Guest of Honour 2022
The present-day cider production that you find all over Southern Norway is actually a very new phenomenon in the history of Norwegian fruit wine. Before the establishment of the state-run Wine Monopoly (Vinmonopolet) in 1921, there had been a period of over 30 years in which cider, or applewine as it was called, was included in the category of fruit wine. it wasn’t apple that was the main ingredient in the dominant fruit wine for over 80 years – it was, in fact, rhubarb. The cider business that existed at that time (1890-1920), especially in Hardanger, went mainly into bankruptcy after the introduction of the alcohol regulations that laid the foundation for the Vinmonopolet. But, for the producers of fruit wine made out of rhubarb, the market grew and became the main opponent to imported wine or especially ‘hetvin’, in English called fortified wine (Sherry, Port, Madeira, etc.).
In the 1990s, especially in Hardanger, the idea arose to produce cider again according to modern methods. In 2009, PDO (Protected Designation of Origin) was introduced in Hardanger under the name “Sider from Hardanger” for six producers still in existence at the time.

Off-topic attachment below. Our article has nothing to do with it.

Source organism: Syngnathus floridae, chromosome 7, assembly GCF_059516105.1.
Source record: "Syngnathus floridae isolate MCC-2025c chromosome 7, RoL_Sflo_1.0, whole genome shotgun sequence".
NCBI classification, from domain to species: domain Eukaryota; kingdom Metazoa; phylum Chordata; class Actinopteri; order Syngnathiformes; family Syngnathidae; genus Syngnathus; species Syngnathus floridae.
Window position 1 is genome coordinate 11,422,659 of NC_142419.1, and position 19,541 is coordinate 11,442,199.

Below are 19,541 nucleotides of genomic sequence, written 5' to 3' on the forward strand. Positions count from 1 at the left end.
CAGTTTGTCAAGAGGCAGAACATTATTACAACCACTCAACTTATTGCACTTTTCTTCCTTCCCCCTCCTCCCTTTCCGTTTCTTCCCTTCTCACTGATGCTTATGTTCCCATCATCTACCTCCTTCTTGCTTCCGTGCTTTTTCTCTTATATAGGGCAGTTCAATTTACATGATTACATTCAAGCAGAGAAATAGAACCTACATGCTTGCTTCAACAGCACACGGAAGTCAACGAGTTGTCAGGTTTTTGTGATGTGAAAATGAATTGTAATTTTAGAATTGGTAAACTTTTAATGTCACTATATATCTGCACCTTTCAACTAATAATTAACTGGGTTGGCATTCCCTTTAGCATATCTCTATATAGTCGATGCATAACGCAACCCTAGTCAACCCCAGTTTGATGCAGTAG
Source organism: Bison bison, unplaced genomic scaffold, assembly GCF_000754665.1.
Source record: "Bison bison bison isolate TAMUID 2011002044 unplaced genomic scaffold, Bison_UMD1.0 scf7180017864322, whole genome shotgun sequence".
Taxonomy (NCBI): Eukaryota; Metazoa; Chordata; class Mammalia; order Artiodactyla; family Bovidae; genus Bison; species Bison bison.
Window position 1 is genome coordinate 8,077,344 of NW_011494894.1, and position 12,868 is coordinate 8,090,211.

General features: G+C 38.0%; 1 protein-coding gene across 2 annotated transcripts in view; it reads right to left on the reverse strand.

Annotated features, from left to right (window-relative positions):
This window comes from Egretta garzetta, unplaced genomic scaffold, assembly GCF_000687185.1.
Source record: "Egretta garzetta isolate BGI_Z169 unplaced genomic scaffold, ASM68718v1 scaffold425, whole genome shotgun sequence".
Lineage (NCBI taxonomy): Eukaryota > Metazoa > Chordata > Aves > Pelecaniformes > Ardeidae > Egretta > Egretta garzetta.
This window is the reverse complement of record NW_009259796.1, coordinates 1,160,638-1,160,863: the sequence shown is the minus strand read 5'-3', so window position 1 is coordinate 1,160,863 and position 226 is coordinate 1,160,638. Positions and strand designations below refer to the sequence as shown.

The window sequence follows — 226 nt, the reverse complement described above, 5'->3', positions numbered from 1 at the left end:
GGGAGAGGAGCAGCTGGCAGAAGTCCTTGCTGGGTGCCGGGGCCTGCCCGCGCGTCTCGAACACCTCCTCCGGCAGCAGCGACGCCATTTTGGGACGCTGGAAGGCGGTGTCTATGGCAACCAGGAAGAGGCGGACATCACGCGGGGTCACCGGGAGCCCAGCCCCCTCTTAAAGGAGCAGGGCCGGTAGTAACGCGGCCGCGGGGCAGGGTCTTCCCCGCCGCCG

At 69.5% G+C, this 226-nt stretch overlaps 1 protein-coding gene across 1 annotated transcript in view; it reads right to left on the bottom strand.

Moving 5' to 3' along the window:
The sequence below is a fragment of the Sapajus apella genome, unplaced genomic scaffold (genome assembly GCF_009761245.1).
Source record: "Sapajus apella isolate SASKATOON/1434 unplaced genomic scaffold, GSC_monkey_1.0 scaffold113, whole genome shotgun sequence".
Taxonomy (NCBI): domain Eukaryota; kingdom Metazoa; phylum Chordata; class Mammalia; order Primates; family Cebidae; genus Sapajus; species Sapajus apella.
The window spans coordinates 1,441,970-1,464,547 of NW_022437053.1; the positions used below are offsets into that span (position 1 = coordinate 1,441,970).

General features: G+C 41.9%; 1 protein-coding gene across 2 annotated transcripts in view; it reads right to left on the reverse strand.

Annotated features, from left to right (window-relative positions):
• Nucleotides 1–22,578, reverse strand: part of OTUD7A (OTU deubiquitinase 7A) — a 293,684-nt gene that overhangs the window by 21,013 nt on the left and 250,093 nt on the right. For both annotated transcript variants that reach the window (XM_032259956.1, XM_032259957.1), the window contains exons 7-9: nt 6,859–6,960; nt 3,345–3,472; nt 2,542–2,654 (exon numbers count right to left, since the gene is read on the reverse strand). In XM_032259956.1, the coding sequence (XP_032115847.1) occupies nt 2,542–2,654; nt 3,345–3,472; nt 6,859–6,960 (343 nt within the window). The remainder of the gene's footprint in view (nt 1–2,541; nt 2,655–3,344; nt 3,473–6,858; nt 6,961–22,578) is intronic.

There are now around 35 Sider producers in Norway again. The number is growing steadily and is expected to rise to 50 in the coming years.
Look forward to tastings with finest Siders from 15 Norwegian producers!
If you want to know more about the history of Norwegian sider production, read the article “The Norwegian Cider Revolution” by Bernt Bucher Johannessen (General Manager of Hanen, Oslo):